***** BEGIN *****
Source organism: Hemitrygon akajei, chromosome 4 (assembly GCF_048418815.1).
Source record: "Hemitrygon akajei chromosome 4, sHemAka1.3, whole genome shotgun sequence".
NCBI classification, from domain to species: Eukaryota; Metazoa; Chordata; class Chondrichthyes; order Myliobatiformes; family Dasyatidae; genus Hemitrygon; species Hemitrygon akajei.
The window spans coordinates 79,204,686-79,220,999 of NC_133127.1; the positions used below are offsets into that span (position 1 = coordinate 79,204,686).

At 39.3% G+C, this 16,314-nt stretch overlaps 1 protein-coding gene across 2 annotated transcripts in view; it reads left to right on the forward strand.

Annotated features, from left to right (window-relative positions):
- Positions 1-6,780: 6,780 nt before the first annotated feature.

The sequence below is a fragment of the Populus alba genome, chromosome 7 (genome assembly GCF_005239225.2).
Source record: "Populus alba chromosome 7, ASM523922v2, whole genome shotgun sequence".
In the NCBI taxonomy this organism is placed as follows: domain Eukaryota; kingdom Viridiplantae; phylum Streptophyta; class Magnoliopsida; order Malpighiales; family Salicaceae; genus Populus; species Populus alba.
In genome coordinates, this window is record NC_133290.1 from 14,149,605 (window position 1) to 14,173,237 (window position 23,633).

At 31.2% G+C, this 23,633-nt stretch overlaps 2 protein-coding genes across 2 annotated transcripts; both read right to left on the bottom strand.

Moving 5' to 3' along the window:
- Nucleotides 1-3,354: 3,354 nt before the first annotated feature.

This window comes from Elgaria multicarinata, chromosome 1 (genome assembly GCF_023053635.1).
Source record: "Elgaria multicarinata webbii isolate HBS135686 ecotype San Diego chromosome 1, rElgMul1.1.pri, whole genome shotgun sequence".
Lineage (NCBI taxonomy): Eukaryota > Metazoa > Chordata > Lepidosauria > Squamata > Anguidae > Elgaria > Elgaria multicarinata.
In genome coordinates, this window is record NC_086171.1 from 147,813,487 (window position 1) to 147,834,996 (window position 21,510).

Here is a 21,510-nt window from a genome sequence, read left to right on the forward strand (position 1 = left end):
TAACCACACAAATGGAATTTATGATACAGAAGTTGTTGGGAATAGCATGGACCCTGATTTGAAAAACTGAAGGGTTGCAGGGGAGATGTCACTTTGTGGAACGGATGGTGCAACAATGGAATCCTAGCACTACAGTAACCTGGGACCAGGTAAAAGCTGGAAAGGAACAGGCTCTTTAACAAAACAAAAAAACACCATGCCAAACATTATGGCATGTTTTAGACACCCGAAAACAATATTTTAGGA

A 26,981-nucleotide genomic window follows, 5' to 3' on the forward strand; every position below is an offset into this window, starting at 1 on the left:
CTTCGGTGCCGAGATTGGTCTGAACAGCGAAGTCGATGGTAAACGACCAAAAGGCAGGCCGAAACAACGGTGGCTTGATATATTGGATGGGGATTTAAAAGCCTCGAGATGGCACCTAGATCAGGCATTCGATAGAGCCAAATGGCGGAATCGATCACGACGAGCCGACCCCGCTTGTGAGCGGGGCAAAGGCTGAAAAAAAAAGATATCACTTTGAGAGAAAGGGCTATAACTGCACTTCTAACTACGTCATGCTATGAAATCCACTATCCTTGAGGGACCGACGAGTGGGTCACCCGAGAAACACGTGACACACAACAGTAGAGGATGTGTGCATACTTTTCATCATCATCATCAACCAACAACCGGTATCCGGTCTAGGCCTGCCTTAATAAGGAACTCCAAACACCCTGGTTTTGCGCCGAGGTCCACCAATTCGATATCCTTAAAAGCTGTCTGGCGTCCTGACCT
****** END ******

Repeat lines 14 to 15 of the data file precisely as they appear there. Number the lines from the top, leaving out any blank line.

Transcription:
- Nucleotides 1-3,354: 3,354 nt before the first annotated feature.

This window comes from Elgaria multicarinata, chromosome 1 (genome assembly GCF_023053635.1).